For instance, some customers may be using your website solely for inspiration or browsing purposes, intending to complete the purchase offline. In which case, you need to be able to effectively guide them throughout the process, pinpointing them to their local store or a phone line. It’s also important to consider additional functions that could be implemented on the website such as product up-sell opportunities or the ability to complete financing applications at the point of purchase.
Beyond that, there’s also the added complexity that new generations have changed the ways that they interact with retailers. Millennial and Gen-Z audiences are no longer passive shoppers. Instead, they want to actively advocate for brands that they believe hold similar values to them. As such, they will be using websites and social media platforms to find out more about who a company is and what their brand ethos is.
It stands to reason that retailers and businesses need to be clear of the different ways that their websites could be used. Conducting research and gathering data on how stakeholders and consumers are using your website should play a fundamental role in any e-commerce strategy. After all, the data gleaned through this research should be the driving force behind what you are doing and provide the analytics to ensure that your website is working as effectively as it should be.
Playing close attention to audience behaviours
A common error made by many brands during a website redevelopment project is that not enough attention is paid to consumer behaviours. A key part of any development project should look at how audiences are actually behaving, not just what you expect them to do. Taking the time to research how audiences are using websites and online sales platforms can allow you to fully assess your strengths and weaknesses. You can track a user journey and make solutions to ensure that it works as seamlessly as it could.
We advocate for heavy user testing to take place at the start and throughout the development of any new websites. The analytics can be used to ensure that your e-commerce strategy is working, and specific audience data can inform your decision-making processes.
Once you are aware of how your audiences are using your website, you can invest in the required technology to enhance their existing behaviours and guide them through the sales funnel.
We have seen many examples of where businesses have invested in automation and AI without understanding whether that investment would be used (or wanted) by the end consumer. Without audience insights, there is a real risk that companies could be investing in the wrong technology which can negatively impact your strategy success and affect your return on investment.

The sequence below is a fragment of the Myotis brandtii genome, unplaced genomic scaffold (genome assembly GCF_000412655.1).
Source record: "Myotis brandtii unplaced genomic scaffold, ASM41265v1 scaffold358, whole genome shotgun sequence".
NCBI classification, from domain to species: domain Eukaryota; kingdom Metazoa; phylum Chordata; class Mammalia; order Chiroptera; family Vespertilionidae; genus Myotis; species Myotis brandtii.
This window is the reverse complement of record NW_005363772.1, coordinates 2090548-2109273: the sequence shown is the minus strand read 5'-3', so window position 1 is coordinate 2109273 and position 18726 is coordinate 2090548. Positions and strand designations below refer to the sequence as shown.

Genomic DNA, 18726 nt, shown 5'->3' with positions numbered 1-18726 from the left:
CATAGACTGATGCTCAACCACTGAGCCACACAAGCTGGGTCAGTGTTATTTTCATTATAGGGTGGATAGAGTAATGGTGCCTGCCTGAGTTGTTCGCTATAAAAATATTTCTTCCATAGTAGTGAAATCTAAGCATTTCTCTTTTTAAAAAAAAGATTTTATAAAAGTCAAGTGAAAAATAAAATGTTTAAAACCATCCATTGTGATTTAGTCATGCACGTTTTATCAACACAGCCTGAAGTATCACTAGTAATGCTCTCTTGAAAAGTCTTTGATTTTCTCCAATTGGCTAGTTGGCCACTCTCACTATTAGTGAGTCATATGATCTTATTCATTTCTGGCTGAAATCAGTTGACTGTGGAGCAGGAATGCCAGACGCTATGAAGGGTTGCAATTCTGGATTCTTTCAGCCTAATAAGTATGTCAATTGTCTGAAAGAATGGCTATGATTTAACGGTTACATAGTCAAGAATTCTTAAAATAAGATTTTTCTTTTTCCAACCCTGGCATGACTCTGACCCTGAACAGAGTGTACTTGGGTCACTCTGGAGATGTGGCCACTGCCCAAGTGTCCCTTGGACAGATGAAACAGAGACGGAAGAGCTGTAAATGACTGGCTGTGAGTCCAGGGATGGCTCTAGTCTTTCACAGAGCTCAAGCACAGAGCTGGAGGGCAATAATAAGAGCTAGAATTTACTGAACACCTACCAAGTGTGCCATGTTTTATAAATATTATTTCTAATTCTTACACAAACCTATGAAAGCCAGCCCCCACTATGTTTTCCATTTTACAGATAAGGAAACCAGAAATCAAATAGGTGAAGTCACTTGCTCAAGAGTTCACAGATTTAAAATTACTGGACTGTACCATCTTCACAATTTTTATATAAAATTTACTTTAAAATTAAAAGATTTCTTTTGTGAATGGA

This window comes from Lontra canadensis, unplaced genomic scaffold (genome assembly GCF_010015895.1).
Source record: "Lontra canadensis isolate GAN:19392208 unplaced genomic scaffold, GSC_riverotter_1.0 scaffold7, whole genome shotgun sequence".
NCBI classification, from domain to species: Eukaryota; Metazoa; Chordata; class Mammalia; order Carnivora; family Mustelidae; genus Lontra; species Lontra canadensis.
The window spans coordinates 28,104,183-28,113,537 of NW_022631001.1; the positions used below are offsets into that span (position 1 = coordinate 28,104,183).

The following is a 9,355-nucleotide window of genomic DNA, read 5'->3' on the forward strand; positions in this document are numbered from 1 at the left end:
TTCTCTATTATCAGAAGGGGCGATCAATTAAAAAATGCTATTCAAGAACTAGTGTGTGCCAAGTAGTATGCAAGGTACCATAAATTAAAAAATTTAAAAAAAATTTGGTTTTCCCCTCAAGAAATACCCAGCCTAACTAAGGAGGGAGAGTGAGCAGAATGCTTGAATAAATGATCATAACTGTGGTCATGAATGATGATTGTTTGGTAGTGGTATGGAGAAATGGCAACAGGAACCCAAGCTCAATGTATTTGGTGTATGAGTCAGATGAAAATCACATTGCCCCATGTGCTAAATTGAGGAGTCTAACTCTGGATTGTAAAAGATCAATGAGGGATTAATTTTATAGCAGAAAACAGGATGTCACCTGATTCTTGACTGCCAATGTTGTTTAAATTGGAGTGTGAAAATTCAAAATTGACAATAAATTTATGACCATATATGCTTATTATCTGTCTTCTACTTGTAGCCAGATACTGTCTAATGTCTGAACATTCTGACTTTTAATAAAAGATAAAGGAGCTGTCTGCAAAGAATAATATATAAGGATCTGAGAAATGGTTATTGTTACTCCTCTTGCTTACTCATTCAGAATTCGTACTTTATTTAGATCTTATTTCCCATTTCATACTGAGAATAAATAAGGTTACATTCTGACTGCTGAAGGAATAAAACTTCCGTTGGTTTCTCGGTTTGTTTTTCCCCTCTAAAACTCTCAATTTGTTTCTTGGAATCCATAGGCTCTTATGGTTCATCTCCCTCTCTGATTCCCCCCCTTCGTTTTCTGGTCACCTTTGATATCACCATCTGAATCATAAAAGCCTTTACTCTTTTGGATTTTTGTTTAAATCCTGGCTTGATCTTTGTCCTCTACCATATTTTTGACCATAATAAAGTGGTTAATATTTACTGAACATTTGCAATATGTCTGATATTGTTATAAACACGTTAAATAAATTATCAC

Audience behaviours can change dramatically mid-development
User testing is important at the start of a web project, but it’s also something that should be continued throughout the development – especially if it is a long-term project spanning several months. Data analytics can be used to identify if audience behaviours have changed since the start of the project, allowing firms to react and adjust the strategy.
A prime example of this was the work that we did with ScS. At the start of 2020, most consumers were shopping in-store. The unprecedented lockdown forced a swift move towards online sales, so we needed to keep track of how audiences were purchasing online and identify any particular pressure points which were preventing transaction completions. We also had to monitor how changing consumer attitudes could impact the website development strategy. For example, the general public was still fearful about the safety of returning to physical shops, so we scoped and implemented pre-bookable in-store appointments which proved to be successful. This could only have been managed through continual analysis and understanding of user behaviour as well as integrating the right technology which would yield an ROI.
Feeling confident that you’ve met your audience needs
The final fundamental element of any e-commerce strategy is having confidence that your website or digital platform has met the specific needs of your customer. As we’ve discussed, your e-commerce plans should be built around all contributing parties knowing fully what your business strategy is and knowing who your audience is and how they behave.
Before investing in any automation, AI or AR technology, you should be ensuring that you have invested fully in data analytics. Not only can these insights help you identify what you can be doing right now, but the data can be interpreted to identify trends and predict future behaviours. This will allow you to make informed decisions that match consumer wants and needs with the requirements set out by the retailer.
It’s only once you’re confident that your fundamentals are in place that you should be making a business case for automation, AI and AR. We understand the temptation to jump straight into web development projects and make a case for high-end technical capabilities. But these will only provide an effective return on investment if the basics of any strategy are considered first and foremost.
For more information about how Sherwen Studios work with retailers to establish effective e-commerce strategies, please contact Matt Sherwen on 01244 340 023 or email email@example.com